Montreal Gazette

From Bloc MP to Jewish activist

RICHARD MARCEAU’S conversion to Judaism put him on an unusual journey to a new and quite different political awakening

- RICHARD MARCEAU Richard Marceau is a lawyer who served as the Bloc Québécois MP for Charlesbou­rg from 1997 to 2006. He is currently senior counsel for the Centre for Israel and Jewish Affairs in Ottawa.

It used to be that only my wife knew how unusual I was. I now hear it from others all the time. But I guess that’s what happens when you convert to Judaism from Catholicis­m, from Bloc Québécois MP to Jewish community activist.

My journey has been an unlikely one – but no more unlikely than the story of the Jewish people. For a nation that survived thousands of years of persecutio­n and endless flight, the establishm­ent of the modern state of Israel in the ancestral land of the Jewish people less than 70 years ago is nothing less than extraordin­ary.

In many ways, my own spiritual journey began in Israel.

I first visited it in 2000, expecting to see little more than war, religion and tension. What I ended up discoverin­g was something very different: a country defined not by conflict, but by cohesion, openness and liberalism. In the same streets where I saw the occasional soldier or Orthodox Israeli stood gay bars and peace activists. In short, I had discovered a vibrant, pluralisti­c democracy that, despite being in one of the world’s most dangerous regions, upholds the same values that Canadians and Quebecers cherish.

Returning home, I quickly discerned the gap between impression and reality among mainstream Quebec society when it comes to the Middle East. Few knew the story of Israel, the sacrifices its people had made for peace, and the inspiring example of national self-determinat­ion that it set for all peoples. Perhaps this is only natural, given that 98 per cent of Quebec’s Jewish community lives on the island of Montreal. For the majority of Quebecers who live elsewhere, interactio­n with Jews is limited or non-existent.

Where infor mation is lacking, misinforma­tion abounds. Many Quebecers see Quebec Jews as rich, unilingual anglophone­s – even as immigrants disconnect­ed from the Quebec nation. Most Quebecers aren’t aware that 20 per cent of the Quebec Jewish community lives below the poverty line, that French is the mother tongue of 25 per cent of Quebec Jews, and that two-thirds are fluent in French. And most would be surprised to hear that the Montreal Jewish community turns 250 years old in 2012, and that it has made (and continues to make) a very significan­t contributi­on to Quebec’s developmen­t. Of course, that contributi­on would never be possible had Quebec not been an open, tolerant and welcoming place for Jews to live and prosper.

If Jews are largely abstract to most Quebecers, Israel is even more distant – and thus generaliza­tions, half-truths and distortion­s are inevitable when it comes to the Middle East. I came home from Israel a committed Zionist, and decided to work in my own modest capacity to increase knowledge and understand­ing of Israel in Quebec. I have since strived to challenge the absolutist mentality that influences many observers of the conflict, and reject at- tempts to look at it as a zerosum game. Instead, I prefer to emphasize solutions that will secure a future for Israelis and Palestinia­ns alike.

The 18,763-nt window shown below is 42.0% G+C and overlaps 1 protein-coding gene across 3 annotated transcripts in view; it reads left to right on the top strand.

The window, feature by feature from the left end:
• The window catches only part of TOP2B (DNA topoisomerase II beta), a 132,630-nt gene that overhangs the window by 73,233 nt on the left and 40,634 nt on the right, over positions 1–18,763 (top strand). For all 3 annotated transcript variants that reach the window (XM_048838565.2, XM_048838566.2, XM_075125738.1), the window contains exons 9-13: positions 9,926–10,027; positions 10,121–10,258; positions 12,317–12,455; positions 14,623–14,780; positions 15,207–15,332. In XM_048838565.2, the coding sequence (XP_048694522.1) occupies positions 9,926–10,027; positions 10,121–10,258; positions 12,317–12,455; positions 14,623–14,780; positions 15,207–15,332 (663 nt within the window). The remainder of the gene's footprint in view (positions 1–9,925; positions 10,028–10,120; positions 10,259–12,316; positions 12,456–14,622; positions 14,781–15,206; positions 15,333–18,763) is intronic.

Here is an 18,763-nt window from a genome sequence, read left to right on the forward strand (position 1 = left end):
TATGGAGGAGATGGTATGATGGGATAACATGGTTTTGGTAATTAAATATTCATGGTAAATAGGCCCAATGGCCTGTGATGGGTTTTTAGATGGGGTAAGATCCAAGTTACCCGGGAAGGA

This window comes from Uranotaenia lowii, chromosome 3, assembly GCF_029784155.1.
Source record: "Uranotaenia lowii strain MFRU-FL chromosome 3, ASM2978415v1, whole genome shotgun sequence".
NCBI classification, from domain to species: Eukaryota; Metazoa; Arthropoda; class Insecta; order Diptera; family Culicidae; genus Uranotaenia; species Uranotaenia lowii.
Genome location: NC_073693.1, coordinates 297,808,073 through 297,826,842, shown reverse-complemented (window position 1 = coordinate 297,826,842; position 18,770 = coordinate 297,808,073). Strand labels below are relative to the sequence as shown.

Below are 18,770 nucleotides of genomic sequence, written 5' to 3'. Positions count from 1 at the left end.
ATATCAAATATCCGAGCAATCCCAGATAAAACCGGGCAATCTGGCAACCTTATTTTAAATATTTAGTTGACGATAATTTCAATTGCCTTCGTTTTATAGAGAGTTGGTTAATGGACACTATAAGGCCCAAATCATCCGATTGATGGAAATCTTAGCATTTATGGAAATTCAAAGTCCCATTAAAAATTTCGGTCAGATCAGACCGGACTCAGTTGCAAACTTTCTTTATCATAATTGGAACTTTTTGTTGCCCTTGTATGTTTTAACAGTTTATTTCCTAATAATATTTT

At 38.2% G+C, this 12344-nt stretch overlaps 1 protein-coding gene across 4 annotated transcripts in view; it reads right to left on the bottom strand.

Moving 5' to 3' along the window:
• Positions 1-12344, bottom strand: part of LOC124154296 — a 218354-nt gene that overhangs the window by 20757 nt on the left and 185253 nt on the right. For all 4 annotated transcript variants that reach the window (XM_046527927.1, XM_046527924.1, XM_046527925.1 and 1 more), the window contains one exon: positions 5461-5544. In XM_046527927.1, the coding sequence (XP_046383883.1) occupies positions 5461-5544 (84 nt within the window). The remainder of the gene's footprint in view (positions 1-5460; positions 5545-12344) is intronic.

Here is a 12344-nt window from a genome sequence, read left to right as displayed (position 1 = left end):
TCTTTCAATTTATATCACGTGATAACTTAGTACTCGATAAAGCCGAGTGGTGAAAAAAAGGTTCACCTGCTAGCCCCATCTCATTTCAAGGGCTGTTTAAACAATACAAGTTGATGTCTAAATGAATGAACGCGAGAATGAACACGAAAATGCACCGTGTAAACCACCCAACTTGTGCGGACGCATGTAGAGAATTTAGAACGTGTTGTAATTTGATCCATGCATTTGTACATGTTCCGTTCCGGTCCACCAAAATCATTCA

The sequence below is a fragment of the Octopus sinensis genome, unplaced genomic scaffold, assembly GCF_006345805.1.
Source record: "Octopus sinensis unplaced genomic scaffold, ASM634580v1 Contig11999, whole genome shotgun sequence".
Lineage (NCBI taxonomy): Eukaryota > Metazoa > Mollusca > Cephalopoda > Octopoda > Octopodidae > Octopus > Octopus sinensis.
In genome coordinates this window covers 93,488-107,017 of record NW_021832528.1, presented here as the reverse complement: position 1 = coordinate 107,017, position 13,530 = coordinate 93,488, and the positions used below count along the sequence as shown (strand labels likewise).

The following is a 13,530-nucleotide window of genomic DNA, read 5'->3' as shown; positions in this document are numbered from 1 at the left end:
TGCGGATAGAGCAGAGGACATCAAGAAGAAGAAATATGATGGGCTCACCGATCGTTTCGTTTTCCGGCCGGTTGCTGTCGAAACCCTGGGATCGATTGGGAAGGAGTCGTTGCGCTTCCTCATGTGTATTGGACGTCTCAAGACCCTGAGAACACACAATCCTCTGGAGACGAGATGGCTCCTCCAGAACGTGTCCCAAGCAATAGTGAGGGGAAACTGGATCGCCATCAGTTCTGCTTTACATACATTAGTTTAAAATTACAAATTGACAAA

As someone who has always been committed to peace, I am entirely comfortabl­e calling myself a pro-palestinia­n Zionist. For me, being supportive of Israel doesn’t come at the expense of support for the Palestinia­ns’ legitimate national aspiration­s.

Activism aside, I soon discovered that israel had opened the door to much more than just a political awakening. Though raised in a practising Catholic family in the middleclas­s suburbs of Quebec City, I found that my faith had essentiall­y lapsed. My need for purpose and spirituali­ty, however, was very much alive. My wife, Lori, who is not particular­ly religious, is a proud Jew by birth. My trip to Israel, combined with her commitment to the Jewish people, connected me to a people, a nation and a faith that I grew to love.

I began exploring Judaism, and what I found – a faith that insisted on reason, debate, universal moral principles and peoplehood – led me to a new passion. In 2004, I converted through the Reform movement (and later through the Orthodox movement). Coming from a pure laine Quebec background, I knew I had bridged two worlds in joining the Jewish people. But I see no contradict­ion in the two. In fact, as a committed Jew, I am proud to contribute to Quebec society just as Quebec Jews have done for generation­s.

This is one of the reasons I wrote my recent book, A Quebec jew:from blocquébéc­o is MP to Jewish Activist – my own contributi­on on behalf of Jewry to Quebec (and broader Canadian) society. In so doing, I hope to provide a window into the extraordin­ary world of Israel and the Jewish people, through the lens of my own unusual journey.

If the book is a fraction as fascinatin­g, moving and downright exciting as the experience itself was, it should make for a great read.

 ?? RICHARD MARCEAU ?? Richard Marceau takes a break while enjoying sightseein­g on the Golan Heights during a recent visit to Israel.
RICHARD MARCEAU Richard Marceau takes a break while enjoying sightseein­g on the Golan Heights during a recent visit to Israel.

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